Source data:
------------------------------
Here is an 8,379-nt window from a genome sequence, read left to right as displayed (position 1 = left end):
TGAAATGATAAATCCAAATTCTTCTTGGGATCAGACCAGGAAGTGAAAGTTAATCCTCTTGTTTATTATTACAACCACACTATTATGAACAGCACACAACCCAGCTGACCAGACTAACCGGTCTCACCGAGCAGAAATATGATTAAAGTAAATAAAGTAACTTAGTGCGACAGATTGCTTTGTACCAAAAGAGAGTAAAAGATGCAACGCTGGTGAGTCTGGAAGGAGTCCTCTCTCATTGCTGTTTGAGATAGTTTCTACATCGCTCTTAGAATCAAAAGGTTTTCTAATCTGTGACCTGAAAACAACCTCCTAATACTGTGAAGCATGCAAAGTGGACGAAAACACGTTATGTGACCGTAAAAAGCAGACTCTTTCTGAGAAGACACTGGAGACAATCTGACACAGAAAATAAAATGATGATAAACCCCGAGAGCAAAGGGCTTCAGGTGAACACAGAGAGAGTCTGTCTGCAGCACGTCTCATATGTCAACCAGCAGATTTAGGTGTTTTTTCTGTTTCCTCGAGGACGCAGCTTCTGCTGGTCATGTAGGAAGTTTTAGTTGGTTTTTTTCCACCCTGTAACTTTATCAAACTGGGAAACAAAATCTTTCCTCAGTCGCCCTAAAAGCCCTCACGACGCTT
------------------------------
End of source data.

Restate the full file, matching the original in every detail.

Here is an 8,379-nt window from a genome sequence, read left to right as displayed (position 1 = left end):
TGAAATGATAAATCCAAATTCTTCTTGGGATCAGACCAGGAAGTGAAAGTTAATCCTCTTGTTTATTATTACAACCACACTATTATGAACAGCACACAACCCAGCTGACCAGACTAACCGGTCTCACCGAGCAGAAATATGATTAAAGTAAATAAAGTAACTTAGTGCGACAGATTGCTTTGTACCAAAAGAGAGTAAAAGATGCAACGCTGGTGAGTCTGGAAGGAGTCCTCTCTCATTGCTGTTTGAGATAGTTTCTACATCGCTCTTAGAATCAAAAGGTTTTCTAATCTGTGACCTGAAAACAACCTCCTAATACTGTGAAGCATGCAAAGTGGACGAAAACACGTTATGTGACCGTAAAAAGCAGACTCTTTCTGAGAAGACACTGGAGACAATCTGACACAGAAAATAAAATGATGATAAACCCCGAGAGCAAAGGGCTTCAGGTGAACACAGAGAGAGTCTGTCTGCAGCACGTCTCATATGTCAACCAGCAGATTTAGGTGTTTTTTCTGTTTCCTCGAGGACGCAGCTTCTGCTGGTCATGTAGGAAGTTTTAGTTGGTTTTTTTCCACCCTGTAACTTTATCAAACTGGGAAACAAAATCTTTCCTCAGTCGCCCTAAAAGCCCTCACGACGCTT